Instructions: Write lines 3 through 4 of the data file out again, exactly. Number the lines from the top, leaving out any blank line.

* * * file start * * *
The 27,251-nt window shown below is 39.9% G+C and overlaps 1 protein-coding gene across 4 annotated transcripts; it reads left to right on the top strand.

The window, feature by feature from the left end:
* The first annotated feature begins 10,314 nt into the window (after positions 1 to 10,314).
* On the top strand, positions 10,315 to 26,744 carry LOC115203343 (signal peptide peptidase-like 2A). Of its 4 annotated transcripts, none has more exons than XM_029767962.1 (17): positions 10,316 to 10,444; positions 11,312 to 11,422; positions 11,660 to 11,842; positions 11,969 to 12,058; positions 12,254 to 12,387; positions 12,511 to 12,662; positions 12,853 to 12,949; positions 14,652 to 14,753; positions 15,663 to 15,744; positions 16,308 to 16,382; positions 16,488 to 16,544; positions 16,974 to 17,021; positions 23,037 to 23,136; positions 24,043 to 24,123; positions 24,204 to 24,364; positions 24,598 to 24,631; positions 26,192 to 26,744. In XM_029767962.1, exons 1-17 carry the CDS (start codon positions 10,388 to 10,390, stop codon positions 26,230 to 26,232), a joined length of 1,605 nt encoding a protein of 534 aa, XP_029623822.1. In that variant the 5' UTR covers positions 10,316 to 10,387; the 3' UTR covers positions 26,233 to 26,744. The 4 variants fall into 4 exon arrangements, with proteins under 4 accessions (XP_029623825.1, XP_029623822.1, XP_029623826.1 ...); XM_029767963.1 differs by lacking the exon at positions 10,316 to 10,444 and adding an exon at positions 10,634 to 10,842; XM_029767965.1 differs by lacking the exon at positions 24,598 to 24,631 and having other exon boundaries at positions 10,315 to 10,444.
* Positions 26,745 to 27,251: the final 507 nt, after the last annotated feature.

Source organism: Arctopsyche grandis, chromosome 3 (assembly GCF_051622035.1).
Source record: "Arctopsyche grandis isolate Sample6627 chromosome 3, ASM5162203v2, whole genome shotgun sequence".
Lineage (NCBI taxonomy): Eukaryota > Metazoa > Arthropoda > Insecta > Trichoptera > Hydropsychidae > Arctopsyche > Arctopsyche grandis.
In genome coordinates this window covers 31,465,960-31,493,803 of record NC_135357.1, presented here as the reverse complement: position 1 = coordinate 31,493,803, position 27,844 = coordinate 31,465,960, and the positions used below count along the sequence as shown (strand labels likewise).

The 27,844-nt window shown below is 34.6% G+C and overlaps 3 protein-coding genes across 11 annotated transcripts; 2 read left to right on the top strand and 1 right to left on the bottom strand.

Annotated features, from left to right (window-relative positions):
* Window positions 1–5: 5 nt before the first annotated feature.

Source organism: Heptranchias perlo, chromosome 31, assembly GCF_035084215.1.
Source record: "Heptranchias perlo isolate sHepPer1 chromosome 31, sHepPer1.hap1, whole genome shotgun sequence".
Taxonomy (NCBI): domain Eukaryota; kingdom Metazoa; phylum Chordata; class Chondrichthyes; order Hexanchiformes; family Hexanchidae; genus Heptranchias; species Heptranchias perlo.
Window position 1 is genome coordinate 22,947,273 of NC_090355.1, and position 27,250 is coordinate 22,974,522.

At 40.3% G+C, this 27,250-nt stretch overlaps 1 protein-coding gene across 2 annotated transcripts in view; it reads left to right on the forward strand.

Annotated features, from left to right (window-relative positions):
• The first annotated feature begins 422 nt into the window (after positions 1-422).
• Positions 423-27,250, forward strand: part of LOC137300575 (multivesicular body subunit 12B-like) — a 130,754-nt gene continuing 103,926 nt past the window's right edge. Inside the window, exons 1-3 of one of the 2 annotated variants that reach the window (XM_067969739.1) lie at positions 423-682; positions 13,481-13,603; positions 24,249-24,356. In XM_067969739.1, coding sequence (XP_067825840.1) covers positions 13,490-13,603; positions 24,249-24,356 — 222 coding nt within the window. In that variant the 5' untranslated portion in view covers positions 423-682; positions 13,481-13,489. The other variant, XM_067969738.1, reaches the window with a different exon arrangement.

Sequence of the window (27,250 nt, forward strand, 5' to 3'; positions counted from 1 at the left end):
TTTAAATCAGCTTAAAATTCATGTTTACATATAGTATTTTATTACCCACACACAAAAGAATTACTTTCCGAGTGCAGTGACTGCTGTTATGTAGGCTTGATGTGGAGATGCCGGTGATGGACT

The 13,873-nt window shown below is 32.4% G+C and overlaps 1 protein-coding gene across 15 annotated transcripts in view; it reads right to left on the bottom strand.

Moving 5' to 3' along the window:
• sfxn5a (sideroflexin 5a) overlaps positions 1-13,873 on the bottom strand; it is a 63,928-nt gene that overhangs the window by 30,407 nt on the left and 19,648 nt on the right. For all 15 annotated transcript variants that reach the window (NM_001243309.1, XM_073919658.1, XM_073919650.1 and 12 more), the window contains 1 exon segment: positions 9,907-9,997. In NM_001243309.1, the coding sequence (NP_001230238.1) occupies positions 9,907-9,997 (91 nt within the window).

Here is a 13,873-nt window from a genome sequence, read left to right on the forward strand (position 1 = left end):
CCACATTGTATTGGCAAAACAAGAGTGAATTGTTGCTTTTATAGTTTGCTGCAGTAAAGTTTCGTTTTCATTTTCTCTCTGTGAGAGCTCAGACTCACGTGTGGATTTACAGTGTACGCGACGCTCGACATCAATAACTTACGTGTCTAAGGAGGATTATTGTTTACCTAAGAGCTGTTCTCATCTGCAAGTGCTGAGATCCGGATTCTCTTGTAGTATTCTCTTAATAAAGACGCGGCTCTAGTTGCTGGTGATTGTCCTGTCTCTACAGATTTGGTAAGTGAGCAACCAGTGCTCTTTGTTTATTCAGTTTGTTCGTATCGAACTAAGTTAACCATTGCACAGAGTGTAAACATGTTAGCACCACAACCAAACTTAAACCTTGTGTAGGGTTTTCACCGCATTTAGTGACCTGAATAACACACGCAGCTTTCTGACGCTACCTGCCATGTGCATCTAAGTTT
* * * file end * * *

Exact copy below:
* The first annotated feature begins 10,314 nt into the window (after positions 1 to 10,314).
* On the top strand, positions 10,315 to 26,744 carry LOC115203343 (signal peptide peptidase-like 2A). Of its 4 annotated transcripts, none has more exons than XM_029767962.1 (17): positions 10,316 to 10,444; positions 11,312 to 11,422; positions 11,660 to 11,842; positions 11,969 to 12,058; positions 12,254 to 12,387; positions 12,511 to 12,662; positions 12,853 to 12,949; positions 14,652 to 14,753; positions 15,663 to 15,744; positions 16,308 to 16,382; positions 16,488 to 16,544; positions 16,974 to 17,021; positions 23,037 to 23,136; positions 24,043 to 24,123; positions 24,204 to 24,364; positions 24,598 to 24,631; positions 26,192 to 26,744. In XM_029767962.1, exons 1-17 carry the CDS (start codon positions 10,388 to 10,390, stop codon positions 26,230 to 26,232), a joined length of 1,605 nt encoding a protein of 534 aa, XP_029623822.1. In that variant the 5' UTR covers positions 10,316 to 10,387; the 3' UTR covers positions 26,233 to 26,744. The 4 variants fall into 4 exon arrangements, with proteins under 4 accessions (XP_029623825.1, XP_029623822.1, XP_029623826.1 ...); XM_029767963.1 differs by lacking the exon at positions 10,316 to 10,444 and adding an exon at positions 10,634 to 10,842; XM_029767965.1 differs by lacking the exon at positions 24,598 to 24,631 and having other exon boundaries at positions 10,315 to 10,444.